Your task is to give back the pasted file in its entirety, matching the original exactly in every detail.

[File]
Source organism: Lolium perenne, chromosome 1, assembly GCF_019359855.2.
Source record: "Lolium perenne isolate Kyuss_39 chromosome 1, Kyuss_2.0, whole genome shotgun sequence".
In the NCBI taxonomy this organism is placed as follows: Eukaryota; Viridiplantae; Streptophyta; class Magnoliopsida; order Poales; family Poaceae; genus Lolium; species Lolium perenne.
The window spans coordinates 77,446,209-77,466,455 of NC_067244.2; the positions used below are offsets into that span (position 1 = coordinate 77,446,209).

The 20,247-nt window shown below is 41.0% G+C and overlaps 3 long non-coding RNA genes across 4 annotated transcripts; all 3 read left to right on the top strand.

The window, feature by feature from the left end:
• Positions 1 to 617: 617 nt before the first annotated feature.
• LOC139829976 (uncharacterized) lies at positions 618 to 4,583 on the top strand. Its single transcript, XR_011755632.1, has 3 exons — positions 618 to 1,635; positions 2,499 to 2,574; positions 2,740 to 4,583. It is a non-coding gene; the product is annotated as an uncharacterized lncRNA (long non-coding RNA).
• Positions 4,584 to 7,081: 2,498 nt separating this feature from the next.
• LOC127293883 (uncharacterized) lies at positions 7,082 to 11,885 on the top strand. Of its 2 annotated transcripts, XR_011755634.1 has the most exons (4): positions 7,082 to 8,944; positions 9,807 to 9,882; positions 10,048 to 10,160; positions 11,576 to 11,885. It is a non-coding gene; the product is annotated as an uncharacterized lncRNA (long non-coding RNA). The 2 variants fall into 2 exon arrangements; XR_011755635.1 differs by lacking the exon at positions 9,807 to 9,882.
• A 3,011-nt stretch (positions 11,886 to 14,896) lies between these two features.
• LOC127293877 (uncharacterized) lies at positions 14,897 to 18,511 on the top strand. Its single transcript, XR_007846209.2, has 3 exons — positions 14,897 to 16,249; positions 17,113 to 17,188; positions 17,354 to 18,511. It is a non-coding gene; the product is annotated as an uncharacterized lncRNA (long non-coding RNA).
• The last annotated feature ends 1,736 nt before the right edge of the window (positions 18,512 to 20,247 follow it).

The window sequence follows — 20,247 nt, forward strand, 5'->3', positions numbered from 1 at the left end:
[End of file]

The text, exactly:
Source organism: Lolium perenne, chromosome 1, assembly GCF_019359855.2.
Source record: "Lolium perenne isolate Kyuss_39 chromosome 1, Kyuss_2.0, whole genome shotgun sequence".
In the NCBI taxonomy this organism is placed as follows: Eukaryota; Viridiplantae; Streptophyta; class Magnoliopsida; order Poales; family Poaceae; genus Lolium; species Lolium perenne.
The window spans coordinates 77,446,209-77,466,455 of NC_067244.2; the positions used below are offsets into that span (position 1 = coordinate 77,446,209).

The 20,247-nt window shown below is 41.0% G+C and overlaps 3 long non-coding RNA genes across 4 annotated transcripts; all 3 read left to right on the top strand.

The window, feature by feature from the left end:
• Positions 1 to 617: 617 nt before the first annotated feature.
• LOC139829976 (uncharacterized) lies at positions 618 to 4,583 on the top strand. Its single transcript, XR_011755632.1, has 3 exons — positions 618 to 1,635; positions 2,499 to 2,574; positions 2,740 to 4,583. It is a non-coding gene; the product is annotated as an uncharacterized lncRNA (long non-coding RNA).
• Positions 4,584 to 7,081: 2,498 nt separating this feature from the next.
• LOC127293883 (uncharacterized) lies at positions 7,082 to 11,885 on the top strand. Of its 2 annotated transcripts, XR_011755634.1 has the most exons (4): positions 7,082 to 8,944; positions 9,807 to 9,882; positions 10,048 to 10,160; positions 11,576 to 11,885. It is a non-coding gene; the product is annotated as an uncharacterized lncRNA (long non-coding RNA). The 2 variants fall into 2 exon arrangements; XR_011755635.1 differs by lacking the exon at positions 9,807 to 9,882.
• A 3,011-nt stretch (positions 11,886 to 14,896) lies between these two features.
• LOC127293877 (uncharacterized) lies at positions 14,897 to 18,511 on the top strand. Its single transcript, XR_007846209.2, has 3 exons — positions 14,897 to 16,249; positions 17,113 to 17,188; positions 17,354 to 18,511. It is a non-coding gene; the product is annotated as an uncharacterized lncRNA (long non-coding RNA).
• The last annotated feature ends 1,736 nt before the right edge of the window (positions 18,512 to 20,247 follow it).

The window sequence follows — 20,247 nt, forward strand, 5'->3', positions numbered from 1 at the left end: